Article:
UNESCO Inspiration

Women for Bees is a state-of-the-art female beekeeping entrepreneurship programme launched by UNESCO and Guerlain

Guerlain announces second annual global bee conservation campaign

20 MAY 2022

In conjunction with World Bee Day and the International Day for Biological Diversity on May 20 and 22, respectively, Guerlain is building on its commitments to protecting bees, the symbol of the House and a sentinel of the health of our environment. Following the success of last year’s edition – which saw the addition of three new partnerships – Guerlain is renewing its global campaign to help protect bees and preserve biodiversity.

The bee has been a boundless source of creative inspiration for Guerlain since it first adorned the iconic Guerlain Bee Bottle in 1853. For more than ten years, the Guerlain for Bees Conservation Program has worked to protect these precious pollinators. From May 20-22 Guerlain is setting out to achieve the same goal as in 2021, raise a million euros in just three days to further strengthen this conservation initiative. Guerlain is actively promoting awareness of the importance of bees, which are currently under threat, in particular from intensive farming and climate change. A world without bees and their pollination would experience serious disruption of vital ecosystems. “Nearly 75% of cultivated crops and 90% of wild flowering plants depend on pollinators, specifically bees,” notes a report on Pollinators, Pollination and Food Production published by the IPBES[1].

To help celebrate World Bee Day, Guerlain called on Slovak artist Tomáš Libertíny, known for incorporating bees in his artworks, who has adorned the Huile-en-Eau Abeille Royale bottle with elegant flowers. What’s more, the emblematic Bee Bottle has been transformed into a work of art entirely made by bees.

From May 20-22, Guerlain boutiques and Guerlain.com will donate 20% of sales[2] to the Guerlain for Bees Conservation Program. And on Instagram, Guerlain is encouraging its community to repost the bee heart logo decorated with flowers and bees by Tomáš Libertíny with the hashtags #GuerlainForBees and #WorldBeeDay. 20 euros will be donated for each repost.

Guerlain continues to promote information about the essential role of the bee in pollination and the preservation of biodiversity and nature through a host of initiatives. They include the Bee School, an awareness-building program for children, as well as the Women for Bees program in partnership with UNESCO. The Maison also partners meaningful initiatives such as sustainability actions by the Brittany Black Bee Conservatory Association on the island of Ouessant in France. Because bees are, quite simply, the guardians of future generations.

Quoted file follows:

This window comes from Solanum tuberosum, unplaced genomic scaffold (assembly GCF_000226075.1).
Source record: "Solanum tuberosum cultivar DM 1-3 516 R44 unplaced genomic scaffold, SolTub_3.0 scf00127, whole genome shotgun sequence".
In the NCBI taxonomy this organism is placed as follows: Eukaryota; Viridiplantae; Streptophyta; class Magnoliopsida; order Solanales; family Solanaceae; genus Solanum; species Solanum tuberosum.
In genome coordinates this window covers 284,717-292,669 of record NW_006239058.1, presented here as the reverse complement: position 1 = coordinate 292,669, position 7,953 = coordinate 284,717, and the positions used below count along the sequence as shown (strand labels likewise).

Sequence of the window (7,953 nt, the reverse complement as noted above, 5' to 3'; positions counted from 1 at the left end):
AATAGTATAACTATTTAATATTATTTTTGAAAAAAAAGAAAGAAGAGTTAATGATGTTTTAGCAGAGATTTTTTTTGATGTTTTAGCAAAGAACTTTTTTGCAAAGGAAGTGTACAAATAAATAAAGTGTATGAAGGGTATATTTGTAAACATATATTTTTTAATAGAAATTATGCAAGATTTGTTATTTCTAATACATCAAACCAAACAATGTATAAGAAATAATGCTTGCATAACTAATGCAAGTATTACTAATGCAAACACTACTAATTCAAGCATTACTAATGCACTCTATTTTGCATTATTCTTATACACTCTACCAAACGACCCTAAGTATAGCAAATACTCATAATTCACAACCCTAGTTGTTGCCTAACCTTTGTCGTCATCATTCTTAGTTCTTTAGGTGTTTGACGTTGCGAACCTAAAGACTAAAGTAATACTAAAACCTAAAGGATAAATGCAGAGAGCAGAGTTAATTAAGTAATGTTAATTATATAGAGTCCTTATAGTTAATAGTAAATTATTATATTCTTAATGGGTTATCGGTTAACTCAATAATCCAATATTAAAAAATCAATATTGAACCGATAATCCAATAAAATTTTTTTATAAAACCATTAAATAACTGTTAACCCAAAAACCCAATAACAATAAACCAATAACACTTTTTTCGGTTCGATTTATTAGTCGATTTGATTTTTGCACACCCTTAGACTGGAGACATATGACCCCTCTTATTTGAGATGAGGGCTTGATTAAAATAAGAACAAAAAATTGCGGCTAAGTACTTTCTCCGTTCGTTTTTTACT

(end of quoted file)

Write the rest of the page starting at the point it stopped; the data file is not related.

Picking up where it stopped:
[1] Source: IPBES Assessment Report on Pollinators, Pollination and Food Production (IPBES: Intergovernmental Science-Policy Platform on Biodiversity and Ecosystem Services).

[2] In Boutiques, at selected partners and on Guerlain.com, all collections included.

WOMEN’S EMPOWERMENT AND BIODIVERSITY CONSERVATION

Women for Bees is a state-of-the-art female beekeeping entrepreneurship program launched by UNESCO and Guerlain. Implemented in UNESCO designated biosphere reserves around the world, the program has promote its twin objectives of women’s empowerment and biodiversity conservation for sustainable use.

Focusing on local and native bees, their welfare and maintenance, as well as education on bees, the program aims to enable women’s empowerment through an expertise-driven sustainable professional activity. It also aims to contribute to raising awareness of the importance of all bee species as pollinators, bearing in mind that animals play a major part in the pollination of 90% of the planet’s wild flowers.

History & Program

Over five years, 50 participants from 25 biosphere reserves of the World Network of Biosphere Reserves, selected in consultation with UNESCO, Guerlain and the countries’ MAB committees, will share knowledge among this new network of beekeepers and learn the theoretical and practical bases of sustainable beekeeping, including the running of a professional apiary relying on local ecotypes and species of bees. Participants will have the possibility to become fully professional beekeeper-entrepreneurs and will be members of an international network of women beekeepers.